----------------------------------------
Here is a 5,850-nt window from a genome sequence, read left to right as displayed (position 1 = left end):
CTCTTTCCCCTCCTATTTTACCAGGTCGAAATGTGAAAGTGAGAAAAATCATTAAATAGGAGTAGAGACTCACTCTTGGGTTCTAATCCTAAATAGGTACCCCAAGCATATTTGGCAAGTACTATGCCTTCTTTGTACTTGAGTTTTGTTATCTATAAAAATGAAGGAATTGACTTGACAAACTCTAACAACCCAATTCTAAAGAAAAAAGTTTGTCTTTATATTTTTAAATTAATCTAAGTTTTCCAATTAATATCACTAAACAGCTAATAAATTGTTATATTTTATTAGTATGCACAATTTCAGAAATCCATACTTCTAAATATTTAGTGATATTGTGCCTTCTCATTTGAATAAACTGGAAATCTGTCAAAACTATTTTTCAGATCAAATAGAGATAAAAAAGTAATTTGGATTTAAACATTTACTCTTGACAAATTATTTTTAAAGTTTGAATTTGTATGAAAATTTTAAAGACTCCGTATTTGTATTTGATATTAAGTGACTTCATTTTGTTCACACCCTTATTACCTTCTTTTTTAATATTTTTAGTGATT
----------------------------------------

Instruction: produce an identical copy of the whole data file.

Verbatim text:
Here is a 5,850-nt window from a genome sequence, read left to right as displayed (position 1 = left end):
CTCTTTCCCCTCCTATTTTACCAGGTCGAAATGTGAAAGTGAGAAAAATCATTAAATAGGAGTAGAGACTCACTCTTGGGTTCTAATCCTAAATAGGTACCCCAAGCATATTTGGCAAGTACTATGCCTTCTTTGTACTTGAGTTTTGTTATCTATAAAAATGAAGGAATTGACTTGACAAACTCTAACAACCCAATTCTAAAGAAAAAAGTTTGTCTTTATATTTTTAAATTAATCTAAGTTTTCCAATTAATATCACTAAACAGCTAATAAATTGTTATATTTTATTAGTATGCACAATTTCAGAAATCCATACTTCTAAATATTTAGTGATATTGTGCCTTCTCATTTGAATAAACTGGAAATCTGTCAAAACTATTTTTCAGATCAAATAGAGATAAAAAAGTAATTTGGATTTAAACATTTACTCTTGACAAATTATTTTTAAAGTTTGAATTTGTATGAAAATTTTAAAGACTCCGTATTTGTATTTGATATTAAGTGACTTCATTTTGTTCACACCCTTATTACCTTCTTTTTTAATATTTTTAGTGATT